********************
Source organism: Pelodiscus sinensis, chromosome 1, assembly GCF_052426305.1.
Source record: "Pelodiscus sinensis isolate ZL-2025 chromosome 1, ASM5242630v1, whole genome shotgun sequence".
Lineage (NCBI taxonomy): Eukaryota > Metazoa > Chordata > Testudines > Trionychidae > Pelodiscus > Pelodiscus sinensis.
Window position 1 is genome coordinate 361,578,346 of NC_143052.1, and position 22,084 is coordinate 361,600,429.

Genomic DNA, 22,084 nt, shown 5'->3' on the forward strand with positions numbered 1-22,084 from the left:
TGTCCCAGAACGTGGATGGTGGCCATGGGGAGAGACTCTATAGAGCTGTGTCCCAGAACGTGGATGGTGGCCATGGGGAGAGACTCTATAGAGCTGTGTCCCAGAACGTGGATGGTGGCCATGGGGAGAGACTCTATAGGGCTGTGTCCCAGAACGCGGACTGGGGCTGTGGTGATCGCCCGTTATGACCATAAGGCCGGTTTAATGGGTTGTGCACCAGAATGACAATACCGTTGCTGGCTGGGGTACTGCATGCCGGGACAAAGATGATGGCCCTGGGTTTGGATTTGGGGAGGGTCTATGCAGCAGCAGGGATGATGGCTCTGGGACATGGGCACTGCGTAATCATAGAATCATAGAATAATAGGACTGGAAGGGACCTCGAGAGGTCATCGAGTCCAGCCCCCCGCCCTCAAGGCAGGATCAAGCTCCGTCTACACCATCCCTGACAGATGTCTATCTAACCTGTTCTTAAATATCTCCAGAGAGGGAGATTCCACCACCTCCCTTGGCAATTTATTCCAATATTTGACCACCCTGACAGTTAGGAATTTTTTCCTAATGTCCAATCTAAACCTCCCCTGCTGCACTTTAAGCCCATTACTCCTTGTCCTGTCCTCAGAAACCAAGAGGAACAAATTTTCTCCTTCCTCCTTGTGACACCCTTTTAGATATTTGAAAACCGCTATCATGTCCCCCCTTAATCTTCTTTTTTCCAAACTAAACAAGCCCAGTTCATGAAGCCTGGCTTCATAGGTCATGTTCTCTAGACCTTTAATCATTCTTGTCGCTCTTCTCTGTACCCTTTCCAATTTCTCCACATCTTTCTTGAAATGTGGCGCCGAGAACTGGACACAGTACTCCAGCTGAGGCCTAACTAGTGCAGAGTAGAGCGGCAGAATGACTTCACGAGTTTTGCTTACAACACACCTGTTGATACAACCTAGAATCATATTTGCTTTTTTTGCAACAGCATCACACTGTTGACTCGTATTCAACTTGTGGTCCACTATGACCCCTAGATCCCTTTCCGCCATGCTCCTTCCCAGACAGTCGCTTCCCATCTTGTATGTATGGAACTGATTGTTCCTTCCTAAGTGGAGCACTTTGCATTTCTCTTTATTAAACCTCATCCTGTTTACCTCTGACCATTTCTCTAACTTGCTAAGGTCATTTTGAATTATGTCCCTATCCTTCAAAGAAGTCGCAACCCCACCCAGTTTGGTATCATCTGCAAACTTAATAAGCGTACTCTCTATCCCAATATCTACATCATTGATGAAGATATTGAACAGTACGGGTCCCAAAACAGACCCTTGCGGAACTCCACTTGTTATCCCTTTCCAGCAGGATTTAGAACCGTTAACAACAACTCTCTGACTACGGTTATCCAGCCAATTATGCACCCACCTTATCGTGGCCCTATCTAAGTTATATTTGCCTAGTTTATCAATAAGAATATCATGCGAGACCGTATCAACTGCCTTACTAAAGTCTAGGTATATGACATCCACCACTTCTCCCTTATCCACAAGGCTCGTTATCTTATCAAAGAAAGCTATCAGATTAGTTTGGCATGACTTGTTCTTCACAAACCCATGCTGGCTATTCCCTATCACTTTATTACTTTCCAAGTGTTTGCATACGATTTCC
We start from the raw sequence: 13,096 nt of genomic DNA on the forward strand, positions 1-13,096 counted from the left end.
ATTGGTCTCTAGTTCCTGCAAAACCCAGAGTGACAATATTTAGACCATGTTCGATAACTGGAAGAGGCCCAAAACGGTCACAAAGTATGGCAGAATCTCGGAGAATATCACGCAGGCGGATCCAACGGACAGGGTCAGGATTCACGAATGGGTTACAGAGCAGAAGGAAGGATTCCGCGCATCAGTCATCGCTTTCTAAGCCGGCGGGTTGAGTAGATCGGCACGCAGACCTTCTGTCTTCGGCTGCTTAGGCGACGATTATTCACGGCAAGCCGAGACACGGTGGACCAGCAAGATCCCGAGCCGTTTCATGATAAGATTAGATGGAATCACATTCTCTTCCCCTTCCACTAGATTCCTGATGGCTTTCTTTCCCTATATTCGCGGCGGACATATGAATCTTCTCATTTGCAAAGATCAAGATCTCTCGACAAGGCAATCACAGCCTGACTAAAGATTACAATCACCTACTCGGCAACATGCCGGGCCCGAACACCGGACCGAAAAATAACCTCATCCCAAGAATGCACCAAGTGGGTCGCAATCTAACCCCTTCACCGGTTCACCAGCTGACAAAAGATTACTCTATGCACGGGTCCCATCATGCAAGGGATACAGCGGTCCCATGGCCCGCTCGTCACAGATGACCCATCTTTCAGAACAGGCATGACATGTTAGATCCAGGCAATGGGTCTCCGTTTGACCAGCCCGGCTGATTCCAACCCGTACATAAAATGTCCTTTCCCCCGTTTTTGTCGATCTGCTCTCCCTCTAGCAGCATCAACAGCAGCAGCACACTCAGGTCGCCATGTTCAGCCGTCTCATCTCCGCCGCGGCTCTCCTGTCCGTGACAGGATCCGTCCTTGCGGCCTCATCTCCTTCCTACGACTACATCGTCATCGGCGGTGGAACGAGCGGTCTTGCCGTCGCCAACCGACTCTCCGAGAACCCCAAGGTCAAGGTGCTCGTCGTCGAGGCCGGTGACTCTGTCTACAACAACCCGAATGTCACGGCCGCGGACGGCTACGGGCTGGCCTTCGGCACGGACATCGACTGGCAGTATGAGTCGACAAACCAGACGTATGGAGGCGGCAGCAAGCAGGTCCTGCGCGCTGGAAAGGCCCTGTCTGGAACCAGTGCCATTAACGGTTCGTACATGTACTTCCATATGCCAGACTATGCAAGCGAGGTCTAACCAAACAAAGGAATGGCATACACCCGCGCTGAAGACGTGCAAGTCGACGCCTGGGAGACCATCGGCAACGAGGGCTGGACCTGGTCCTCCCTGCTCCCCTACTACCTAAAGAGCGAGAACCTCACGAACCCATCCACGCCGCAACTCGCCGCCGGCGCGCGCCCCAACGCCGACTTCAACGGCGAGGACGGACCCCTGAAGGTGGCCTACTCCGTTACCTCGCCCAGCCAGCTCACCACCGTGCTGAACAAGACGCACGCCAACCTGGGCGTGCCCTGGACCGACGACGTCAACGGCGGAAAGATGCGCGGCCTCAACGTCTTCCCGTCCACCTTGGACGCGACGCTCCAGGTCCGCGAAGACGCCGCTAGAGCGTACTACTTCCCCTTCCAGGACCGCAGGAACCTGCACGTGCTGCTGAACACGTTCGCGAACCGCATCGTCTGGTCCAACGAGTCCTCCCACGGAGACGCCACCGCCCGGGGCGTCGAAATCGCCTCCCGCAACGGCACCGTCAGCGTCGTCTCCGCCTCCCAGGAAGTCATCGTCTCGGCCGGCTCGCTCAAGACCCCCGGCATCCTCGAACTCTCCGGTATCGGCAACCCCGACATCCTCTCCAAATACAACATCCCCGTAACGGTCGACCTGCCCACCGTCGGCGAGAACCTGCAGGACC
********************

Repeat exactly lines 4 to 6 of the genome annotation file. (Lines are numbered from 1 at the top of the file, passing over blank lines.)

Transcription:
Window position 1 is genome coordinate 361,578,346 of NC_143052.1, and position 22,084 is coordinate 361,600,429.

Genomic DNA, 22,084 nt, shown 5'->3' on the forward strand with positions numbered 1-22,084 from the left:
TGTCCCAGAACGTGGATGGTGGCCATGGGGAGAGACTCTATAGAGCTGTGTCCCAGAACGTGGATGGTGGCCATGGGGAGAGACTCTATAGAGCTGTGTCCCAGAACGTGGATGGTGGCCATGGGGAGAGACTCTATAGGGCTGTGTCCCAGAACGCGGACTGGGGCTGTGGTGATCGCCCGTTATGACCATAAGGCCGGTTTAATGGGTTGTGCACCAGAATGACAATACCGTTGCTGGCTGGGGTACTGCATGCCGGGACAAAGATGATGGCCCTGGGTTTGGATTTGGGGAGGGTCTATGCAGCAGCAGGGATGATGGCTCTGGGACATGGGCACTGCGTAATCATAGAATCATAGAATAATAGGACTGGAAGGGACCTCGAGAGGTCATCGAGTCCAGCCCCCCGCCCTCAAGGCAGGATCAAGCTCCGTCTACACCATCCCTGACAGATGTCTATCTAACCTGTTCTTAAATATCTCCAGAGAGGGAGATTCCACCACCTCCCTTGGCAATTTATTCCAATATTTGACCACCCTGACAGTTAGGAATTTTTTCCTAATGTCCAATCTAAACCTCCCCTGCTGCACTTTAAGCCCATTACTCCTTGTCCTGTCCTCAGAAACCAAGAGGAACAAATTTTCTCCTTCCTCCTTGTGACACCCTTTTAGATATTTGAAAACCGCTATCATGTCCCCCCTTAATCTTCTTTTTTCCAAACTAAACAAGCCCAGTTCATGAAGCCTGGCTTCATAGGTCATGTTCTCTAGACCTTTAATCATTCTTGTCGCTCTTCTCTGTACCCTTTCCAATTTCTCCACATCTTTCTTGAAATGTGGCGCCGAGAACTGGACACAGTACTCCAGCTGAGGCCTAACTAGTGCAGAGTAGAGCGGCAGAATGACTTCACGAGTTTTGCTTACAACACACCTGTTGATACAACCTAGAATCATATTTGCTTTTTTTGCAACAGCATCACACTGTTGACTCGTATTCAACTTGTGGTCCACTATGACCCCTAGATCCCTTTCCGCCATGCTCCTTCCCAGACAGTCGCTTCCCATCTTGTATGTATGGAACTGATTGTTCCTTCCTAAGTGGAGCACTTTGCATTTCTCTTTATTAAACCTCATCCTGTTTACCTCTGACCATTTCTCTAACTTGCTAAGGTCATTTTGAATTATGTCCCTATCCTTCAAAGAAGTCGCAACCCCACCCAGTTTGGTATCATCTGCAAACTTAATAAGCGTACTCTCTATCCCAATATCTACATCATTGATGAAGATATTGAACAGTACGGGTCCCAAAACAGACCCTTGCGGAACTCCACTTGTTATCCCTTTCCAGCAGGATTTAGAACCGTTAACAACAACTCTCTGACTACGGTTATCCAGCCAATTATGCACCCACCTTATCGTGGCCCTATCTAAGTTATATTTGCCTAGTTTATCAATAAGAATATCATGCGAGACCGTATCAACTGCCTTACTAAAGTCTAGGTATATGACATCCACCACTTCTCCCTTATCCACAAGGCTCGTTATCTTATCAAAGAAAGCTATCAGATTAGTTTGGCATGACTTGTTCTTCACAAACCCATGCTGGCTATTCCCTATCACTTTATTACTTTCCAAGTGTTTGCATACGATTTCC